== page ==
5. Hello, this book looks lovely! I’d say my biggest challenge is just putting myself out there. For so long, I was just happy with any press that came my way, but am seeing that I now need to push myself and pitch. How?!

    🙂

    Thank you for this wonderful opportunity!
    allisa

  6. Amy Flurry says:

    Developing relationships with bloggers and editors will, moving forward, become a priority for businesses small and large. These days the pitch is a short, personalized email directed specifically to the editor of the page you want to be a part of. About 1/3 of the pitch should be an amazing picture of your product. You’ll be surprised at how many placements you can land if you follow this and dedicate even a few hours a week to pitching and followup!

  7. Karen says:

    I cannot believe that I’m just now hearing about this book, because I could use a double dose of this advice. My biggest challenge right now is lack of confidence to be able to go out there and publicize myself. Give me a compliment, and I start sweating. Ask me to reach out and drum up some publicity, and I will find anything else to do to avoid putting my neck out there. I cannot wait to get my hands on this book.

  8. Kayla says:

    For me, it is the sleazy salesman feeling I get when I try to market my work. I think it’s a fine line- I want to learn to be a good marketer without turning people off/annoying them.

    Also, at this point, my Facebook fans and Etsy followers are mostly family, friends, acquaintances from my real life- I want to move into the realm of having the majority of my fans be strangers online who see my work and love it rather than friends/family who are there for support and want to see what I’m up to but are less likely to buy.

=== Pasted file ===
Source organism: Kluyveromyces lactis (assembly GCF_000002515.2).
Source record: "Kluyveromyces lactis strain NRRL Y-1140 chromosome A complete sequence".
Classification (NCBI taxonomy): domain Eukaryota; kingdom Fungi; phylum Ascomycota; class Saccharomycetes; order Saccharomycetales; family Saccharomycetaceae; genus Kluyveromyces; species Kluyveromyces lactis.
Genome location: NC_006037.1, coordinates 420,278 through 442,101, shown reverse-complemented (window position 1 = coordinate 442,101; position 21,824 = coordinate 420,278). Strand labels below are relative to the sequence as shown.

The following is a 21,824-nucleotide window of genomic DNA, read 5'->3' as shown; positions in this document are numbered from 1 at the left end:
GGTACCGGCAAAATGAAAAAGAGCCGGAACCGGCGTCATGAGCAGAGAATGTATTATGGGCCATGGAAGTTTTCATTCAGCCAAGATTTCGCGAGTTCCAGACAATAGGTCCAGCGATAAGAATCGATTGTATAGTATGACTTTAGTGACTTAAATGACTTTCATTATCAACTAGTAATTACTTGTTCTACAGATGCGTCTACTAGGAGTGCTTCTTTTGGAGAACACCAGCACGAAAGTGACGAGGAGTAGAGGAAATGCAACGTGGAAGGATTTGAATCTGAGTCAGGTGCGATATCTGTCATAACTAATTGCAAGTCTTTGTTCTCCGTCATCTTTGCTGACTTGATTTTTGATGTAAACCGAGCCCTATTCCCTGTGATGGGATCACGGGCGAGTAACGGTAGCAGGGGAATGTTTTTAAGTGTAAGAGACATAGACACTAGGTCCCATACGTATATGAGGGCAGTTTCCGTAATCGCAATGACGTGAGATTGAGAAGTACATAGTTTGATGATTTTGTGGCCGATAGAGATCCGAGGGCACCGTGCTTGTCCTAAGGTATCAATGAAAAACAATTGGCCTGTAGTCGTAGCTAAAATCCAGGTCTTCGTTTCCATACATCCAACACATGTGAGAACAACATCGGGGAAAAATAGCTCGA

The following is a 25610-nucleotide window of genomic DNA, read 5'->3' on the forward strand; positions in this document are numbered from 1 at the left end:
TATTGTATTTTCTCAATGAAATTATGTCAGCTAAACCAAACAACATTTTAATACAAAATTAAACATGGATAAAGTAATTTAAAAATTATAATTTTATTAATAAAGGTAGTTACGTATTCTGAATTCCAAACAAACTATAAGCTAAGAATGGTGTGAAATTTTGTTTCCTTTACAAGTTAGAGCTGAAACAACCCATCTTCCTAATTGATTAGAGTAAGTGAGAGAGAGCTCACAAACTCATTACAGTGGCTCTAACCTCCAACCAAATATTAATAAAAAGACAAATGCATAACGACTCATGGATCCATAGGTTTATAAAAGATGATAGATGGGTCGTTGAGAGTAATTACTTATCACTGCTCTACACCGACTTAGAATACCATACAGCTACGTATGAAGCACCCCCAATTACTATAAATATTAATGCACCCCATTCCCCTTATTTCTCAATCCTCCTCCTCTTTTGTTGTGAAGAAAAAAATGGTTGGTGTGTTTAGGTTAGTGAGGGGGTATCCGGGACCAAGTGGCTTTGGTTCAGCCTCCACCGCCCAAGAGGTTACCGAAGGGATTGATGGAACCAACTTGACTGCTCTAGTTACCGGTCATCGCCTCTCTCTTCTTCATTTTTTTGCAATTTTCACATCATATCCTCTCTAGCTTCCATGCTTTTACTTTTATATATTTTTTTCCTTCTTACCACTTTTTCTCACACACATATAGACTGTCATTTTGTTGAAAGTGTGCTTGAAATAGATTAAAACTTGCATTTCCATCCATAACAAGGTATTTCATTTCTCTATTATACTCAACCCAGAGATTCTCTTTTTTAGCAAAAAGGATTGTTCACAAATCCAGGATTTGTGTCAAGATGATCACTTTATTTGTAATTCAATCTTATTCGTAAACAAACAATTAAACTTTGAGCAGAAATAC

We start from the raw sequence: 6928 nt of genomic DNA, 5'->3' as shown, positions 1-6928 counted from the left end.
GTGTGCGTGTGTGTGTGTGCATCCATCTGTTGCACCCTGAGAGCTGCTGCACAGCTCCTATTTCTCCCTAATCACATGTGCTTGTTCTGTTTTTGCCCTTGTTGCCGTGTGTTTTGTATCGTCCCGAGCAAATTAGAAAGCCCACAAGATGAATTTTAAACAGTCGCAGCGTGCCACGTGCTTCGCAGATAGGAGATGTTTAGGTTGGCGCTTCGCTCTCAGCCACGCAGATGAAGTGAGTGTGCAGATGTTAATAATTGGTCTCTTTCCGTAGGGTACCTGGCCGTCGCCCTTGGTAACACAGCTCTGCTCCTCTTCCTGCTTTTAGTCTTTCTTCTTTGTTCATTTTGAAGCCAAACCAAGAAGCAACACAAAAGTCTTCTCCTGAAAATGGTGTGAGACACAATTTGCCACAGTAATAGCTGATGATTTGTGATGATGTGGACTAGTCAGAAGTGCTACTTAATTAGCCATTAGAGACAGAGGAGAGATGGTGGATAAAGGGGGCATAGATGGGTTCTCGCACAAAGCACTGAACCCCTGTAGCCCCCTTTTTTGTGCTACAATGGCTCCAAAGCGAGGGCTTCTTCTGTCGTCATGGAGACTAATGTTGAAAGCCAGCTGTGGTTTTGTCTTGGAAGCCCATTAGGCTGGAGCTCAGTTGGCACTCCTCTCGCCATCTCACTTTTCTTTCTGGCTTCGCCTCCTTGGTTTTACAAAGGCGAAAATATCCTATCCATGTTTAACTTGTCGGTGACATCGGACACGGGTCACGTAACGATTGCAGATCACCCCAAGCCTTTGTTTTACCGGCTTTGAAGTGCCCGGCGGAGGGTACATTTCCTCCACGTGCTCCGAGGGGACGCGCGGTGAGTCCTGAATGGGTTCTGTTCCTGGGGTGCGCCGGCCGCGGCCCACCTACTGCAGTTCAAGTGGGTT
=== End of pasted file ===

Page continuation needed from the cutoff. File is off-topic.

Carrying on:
9. Jenelle says:

    I get really jazzed about the pitching the story & product aspect of something new… until you feel like you’ve pitched it 173 times. Even with successful features or runs I sometimes feel like it’s old news then & I need to come up with something even greater. (And then I won’t pitch anything until I feel I’ve done so)

    So I guess I struggle most with consistently pitching & promoting. I hope that makes sense?

  10. Geri says:

    What a great post & such a generous giveaway! My biggest marketing problem is me… I find it hard to write about myself & my skillset in relation to my business. I hired Tracey Selingo – who did an awesome job! – to write my bio & shop intro & only now feel more confident to take on some more adventerous marketing because of that base.